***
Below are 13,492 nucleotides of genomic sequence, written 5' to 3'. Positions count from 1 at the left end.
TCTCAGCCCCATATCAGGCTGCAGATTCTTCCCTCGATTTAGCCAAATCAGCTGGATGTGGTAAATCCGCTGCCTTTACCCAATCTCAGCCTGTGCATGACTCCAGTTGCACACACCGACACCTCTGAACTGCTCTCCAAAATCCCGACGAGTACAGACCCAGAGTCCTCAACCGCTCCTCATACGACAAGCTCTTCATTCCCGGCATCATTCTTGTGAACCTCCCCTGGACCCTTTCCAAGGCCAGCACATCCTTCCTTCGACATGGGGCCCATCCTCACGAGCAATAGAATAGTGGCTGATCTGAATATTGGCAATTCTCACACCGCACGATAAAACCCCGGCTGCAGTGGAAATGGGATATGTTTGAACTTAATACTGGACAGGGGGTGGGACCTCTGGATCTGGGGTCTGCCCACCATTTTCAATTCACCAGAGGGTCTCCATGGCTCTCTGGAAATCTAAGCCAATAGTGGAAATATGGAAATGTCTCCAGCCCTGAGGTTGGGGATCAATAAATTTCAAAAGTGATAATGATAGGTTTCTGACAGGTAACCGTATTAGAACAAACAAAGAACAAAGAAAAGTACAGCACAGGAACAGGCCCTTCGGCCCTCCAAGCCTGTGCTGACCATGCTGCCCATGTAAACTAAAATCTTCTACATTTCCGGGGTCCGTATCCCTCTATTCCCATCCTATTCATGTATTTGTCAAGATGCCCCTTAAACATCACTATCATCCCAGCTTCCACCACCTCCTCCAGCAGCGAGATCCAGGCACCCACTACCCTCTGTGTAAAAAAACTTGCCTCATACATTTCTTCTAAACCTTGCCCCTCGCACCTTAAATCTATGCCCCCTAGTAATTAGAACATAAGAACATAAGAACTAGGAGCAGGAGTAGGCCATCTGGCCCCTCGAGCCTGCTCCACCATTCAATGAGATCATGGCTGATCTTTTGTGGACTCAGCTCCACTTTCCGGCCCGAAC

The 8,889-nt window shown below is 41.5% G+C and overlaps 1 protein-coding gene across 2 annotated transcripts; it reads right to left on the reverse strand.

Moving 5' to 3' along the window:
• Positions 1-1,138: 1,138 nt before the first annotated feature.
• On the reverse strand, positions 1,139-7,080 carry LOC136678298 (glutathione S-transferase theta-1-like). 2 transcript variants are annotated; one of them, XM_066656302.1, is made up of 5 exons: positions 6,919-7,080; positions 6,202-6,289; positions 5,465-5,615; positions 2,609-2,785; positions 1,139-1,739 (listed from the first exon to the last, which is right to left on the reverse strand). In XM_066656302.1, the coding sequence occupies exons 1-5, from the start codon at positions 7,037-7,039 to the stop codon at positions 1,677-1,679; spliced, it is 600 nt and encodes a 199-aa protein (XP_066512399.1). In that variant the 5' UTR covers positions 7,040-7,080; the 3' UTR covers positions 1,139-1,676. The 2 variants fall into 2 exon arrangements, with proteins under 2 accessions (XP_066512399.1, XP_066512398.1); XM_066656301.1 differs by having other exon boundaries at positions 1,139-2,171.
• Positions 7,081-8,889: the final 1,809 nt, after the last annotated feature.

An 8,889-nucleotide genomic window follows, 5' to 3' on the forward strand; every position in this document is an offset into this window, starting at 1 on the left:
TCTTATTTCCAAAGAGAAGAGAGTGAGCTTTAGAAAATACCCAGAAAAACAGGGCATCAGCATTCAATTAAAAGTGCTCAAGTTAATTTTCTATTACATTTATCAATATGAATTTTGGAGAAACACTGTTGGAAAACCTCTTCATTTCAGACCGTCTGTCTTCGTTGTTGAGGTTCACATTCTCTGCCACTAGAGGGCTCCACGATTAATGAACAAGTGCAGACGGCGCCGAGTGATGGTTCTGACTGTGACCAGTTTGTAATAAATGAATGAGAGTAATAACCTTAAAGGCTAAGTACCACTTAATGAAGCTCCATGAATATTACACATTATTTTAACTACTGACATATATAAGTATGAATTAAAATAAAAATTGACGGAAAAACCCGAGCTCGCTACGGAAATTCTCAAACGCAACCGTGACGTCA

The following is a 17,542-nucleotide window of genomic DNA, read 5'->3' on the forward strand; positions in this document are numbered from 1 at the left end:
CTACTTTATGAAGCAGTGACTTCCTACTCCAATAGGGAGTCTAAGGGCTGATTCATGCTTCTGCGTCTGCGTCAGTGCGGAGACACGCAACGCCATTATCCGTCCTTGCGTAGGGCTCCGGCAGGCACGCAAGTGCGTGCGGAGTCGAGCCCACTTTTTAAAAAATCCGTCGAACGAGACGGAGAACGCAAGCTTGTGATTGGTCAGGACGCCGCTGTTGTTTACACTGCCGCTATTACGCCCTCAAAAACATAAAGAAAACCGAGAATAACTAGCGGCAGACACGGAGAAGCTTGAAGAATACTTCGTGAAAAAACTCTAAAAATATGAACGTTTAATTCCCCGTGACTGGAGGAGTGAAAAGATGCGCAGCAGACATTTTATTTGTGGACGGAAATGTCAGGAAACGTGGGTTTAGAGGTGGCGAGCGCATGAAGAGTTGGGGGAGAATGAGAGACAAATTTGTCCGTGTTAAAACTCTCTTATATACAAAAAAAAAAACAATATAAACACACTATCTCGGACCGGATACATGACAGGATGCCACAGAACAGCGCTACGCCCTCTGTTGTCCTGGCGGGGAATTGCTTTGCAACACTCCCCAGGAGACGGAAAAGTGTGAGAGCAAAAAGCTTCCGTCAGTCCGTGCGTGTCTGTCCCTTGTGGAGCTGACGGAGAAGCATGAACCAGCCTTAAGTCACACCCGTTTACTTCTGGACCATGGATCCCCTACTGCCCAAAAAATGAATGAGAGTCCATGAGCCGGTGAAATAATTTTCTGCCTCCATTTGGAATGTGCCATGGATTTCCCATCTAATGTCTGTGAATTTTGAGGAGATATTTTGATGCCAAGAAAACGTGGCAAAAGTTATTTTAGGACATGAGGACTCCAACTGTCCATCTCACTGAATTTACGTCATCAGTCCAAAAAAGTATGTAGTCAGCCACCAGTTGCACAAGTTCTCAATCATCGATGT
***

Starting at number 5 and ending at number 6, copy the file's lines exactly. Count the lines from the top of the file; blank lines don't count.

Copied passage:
• Positions 1-1,138: 1,138 nt before the first annotated feature.
• On the reverse strand, positions 1,139-7,080 carry LOC136678298 (glutathione S-transferase theta-1-like). 2 transcript variants are annotated; one of them, XM_066656302.1, is made up of 5 exons: positions 6,919-7,080; positions 6,202-6,289; positions 5,465-5,615; positions 2,609-2,785; positions 1,139-1,739 (listed from the first exon to the last, which is right to left on the reverse strand). In XM_066656302.1, the coding sequence occupies exons 1-5, from the start codon at positions 7,037-7,039 to the stop codon at positions 1,677-1,679; spliced, it is 600 nt and encodes a 199-aa protein (XP_066512399.1). In that variant the 5' UTR covers positions 7,040-7,080; the 3' UTR covers positions 1,139-1,676. The 2 variants fall into 2 exon arrangements, with proteins under 2 accessions (XP_066512399.1, XP_066512398.1); XM_066656301.1 differs by having other exon boundaries at positions 1,139-2,171.